BTRFS filesystem recovery

BTRFS is more than a traditional filesystem. A regular storage stack consists of a separate RAID controller (hardware or software), volume manager, and filesystem driver. BTRFS combines all three into a single package; however, one can still use it as the filesystem part of a traditional stack.

Single or multi-disk BTRFS

There are two distinct use cases for BTRFS:

  1. Have a single disk or a pre-existing RAID (either hardware or software), and deploy BTRFS over a single disk or partition.
  2. Use BTRFS in full, deploy it over multiple disks or partitions, and let it handle the RAID processing.

For these two use cases, there are three distinct recovery scenarios:

  1. Single disk install
    1. If BTRFS is on a single disk or partition, point Klennet Recovery to that disk and scan. If the partition table is damaged, point Klennet Recovery to the entire disk, and it will sort out what's where.
    2. If BTRFS is on a RAID, then that RAID must be functioning properly, or you must recover the RAID first. After that, scan the RAID.
  2. Multi-disk install. If BTRFS is on multiple disks, select all the disks and scan them.

You should disable all other filesystems in Settings if you are recovering a large BTRFS volume. The memory requirements are bad enough without the added requirement to search for multiple filesystem types simultaneously. More importantly, if the BTRFS volume stores virtual machine disk images on it, Klennet Recovery will try to sort the virtual machine filesystems too, which wastes RAM.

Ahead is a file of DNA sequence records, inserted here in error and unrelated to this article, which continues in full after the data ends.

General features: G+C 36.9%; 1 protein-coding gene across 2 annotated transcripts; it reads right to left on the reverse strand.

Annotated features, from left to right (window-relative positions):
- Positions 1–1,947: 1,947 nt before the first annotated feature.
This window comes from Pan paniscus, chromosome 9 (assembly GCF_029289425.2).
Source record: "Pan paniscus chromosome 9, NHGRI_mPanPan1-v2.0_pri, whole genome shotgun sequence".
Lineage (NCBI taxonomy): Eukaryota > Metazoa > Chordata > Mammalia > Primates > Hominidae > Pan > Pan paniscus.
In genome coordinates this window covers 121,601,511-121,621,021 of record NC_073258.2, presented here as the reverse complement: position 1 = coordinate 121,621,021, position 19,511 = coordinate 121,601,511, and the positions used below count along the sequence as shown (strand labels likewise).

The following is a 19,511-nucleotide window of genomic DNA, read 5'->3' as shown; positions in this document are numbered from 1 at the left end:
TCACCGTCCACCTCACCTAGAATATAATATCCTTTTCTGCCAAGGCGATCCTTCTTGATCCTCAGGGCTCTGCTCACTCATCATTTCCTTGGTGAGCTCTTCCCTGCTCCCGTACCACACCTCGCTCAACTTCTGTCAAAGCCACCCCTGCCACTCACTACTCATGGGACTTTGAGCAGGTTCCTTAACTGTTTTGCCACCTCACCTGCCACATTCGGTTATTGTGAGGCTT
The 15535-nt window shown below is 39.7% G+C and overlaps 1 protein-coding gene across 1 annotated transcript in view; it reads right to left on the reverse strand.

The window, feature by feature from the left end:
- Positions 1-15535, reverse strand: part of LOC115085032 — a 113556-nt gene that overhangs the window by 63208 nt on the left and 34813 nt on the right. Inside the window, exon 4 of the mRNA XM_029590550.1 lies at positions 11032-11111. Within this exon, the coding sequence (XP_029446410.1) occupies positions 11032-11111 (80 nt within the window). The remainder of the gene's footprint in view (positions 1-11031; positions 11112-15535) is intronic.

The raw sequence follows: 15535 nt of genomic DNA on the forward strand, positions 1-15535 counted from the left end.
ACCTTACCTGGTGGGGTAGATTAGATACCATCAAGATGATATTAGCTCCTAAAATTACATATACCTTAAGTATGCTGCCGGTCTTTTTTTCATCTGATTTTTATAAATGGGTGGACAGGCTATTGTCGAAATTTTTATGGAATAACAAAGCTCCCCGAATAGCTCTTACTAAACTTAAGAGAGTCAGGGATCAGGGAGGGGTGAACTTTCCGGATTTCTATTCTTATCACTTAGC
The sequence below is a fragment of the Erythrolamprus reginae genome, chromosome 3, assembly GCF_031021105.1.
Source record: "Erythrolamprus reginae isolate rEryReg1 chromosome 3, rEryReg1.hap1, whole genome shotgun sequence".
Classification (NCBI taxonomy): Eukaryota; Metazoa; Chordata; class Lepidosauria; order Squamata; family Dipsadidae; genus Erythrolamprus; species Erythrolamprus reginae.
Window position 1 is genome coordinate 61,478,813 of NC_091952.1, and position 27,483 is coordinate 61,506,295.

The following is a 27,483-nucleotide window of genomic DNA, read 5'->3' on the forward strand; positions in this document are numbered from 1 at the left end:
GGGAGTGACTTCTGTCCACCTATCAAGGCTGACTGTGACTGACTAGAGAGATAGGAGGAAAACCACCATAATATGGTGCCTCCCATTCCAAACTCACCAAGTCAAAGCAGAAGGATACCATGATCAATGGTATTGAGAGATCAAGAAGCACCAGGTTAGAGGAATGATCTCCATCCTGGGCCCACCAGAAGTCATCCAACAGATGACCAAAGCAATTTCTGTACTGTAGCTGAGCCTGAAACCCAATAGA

Checksums and file validation

BTRFS uses checksums to check the file and metadata integrity. Klennet Recovery can use the same checksums to give you a list of what file data is correct and what is not.

This feature, however, requires temporary SSD space, about 2% of the size of the disk or disks you are recovering. For this reason, the checksum validation is disabled by default, and you have to enable it in Settings explicitly.

The checksum-based verification is not perfect. As the checksum information is stored separately from other file metadata, the checksums for a particular file may not be available due to filesystem damage. If this happens, Klennet Recovery reverts to the default validation of known file types.


Normally, filesystem metadata addresses the disk directly. The metadata entry for a file points directly to an address on disk. BTRFS uses a more complicated scheme with one more level of indirection. Simplifying, the file metadata in BTRFS points to something called a "chunk tree", and the chunk tree, in turn, references the disk addresses.

Simple filesystem metadata

Typical filesystem (FAT, NTFS, EXT) metadata

BTRFS metadata with chunk layer

BTRFS metadata with chunk layer

If the chunk tree is damaged, the address translation is impossible, and it is impossible to find the data corresponding to a file. Depending on the extent of the damage, the problem may affect any number of files.

Once Klennet Recovery rebuilds the filesystem and completes the file validation, the files for which the corresponding chunk tree element is missing are highlighted in magenta. Klennet Recovery shows an additional warning message at the bottom of a filesystem view if there are many such files.

Klennet Recovery has an experimental feature to try and reconstruct the chunk tree. The reconstruction

  • is not guaranteed to be effective for all files;
  • very expensive in terms of CPU use;
  • requires temporary SSD space, about 5% of the size of the disk or disks you are recovering;
  • takes one to five hours per 1 TB of data on reasonably modern hardware.

Given all of the above, chunk reconstruction is off by default. If you are recovering BTRFS, I recommend you run the recovery with the default settings first. If the result is unsatisfactory because of missing chunks, enable chunk reconstruction and do another run.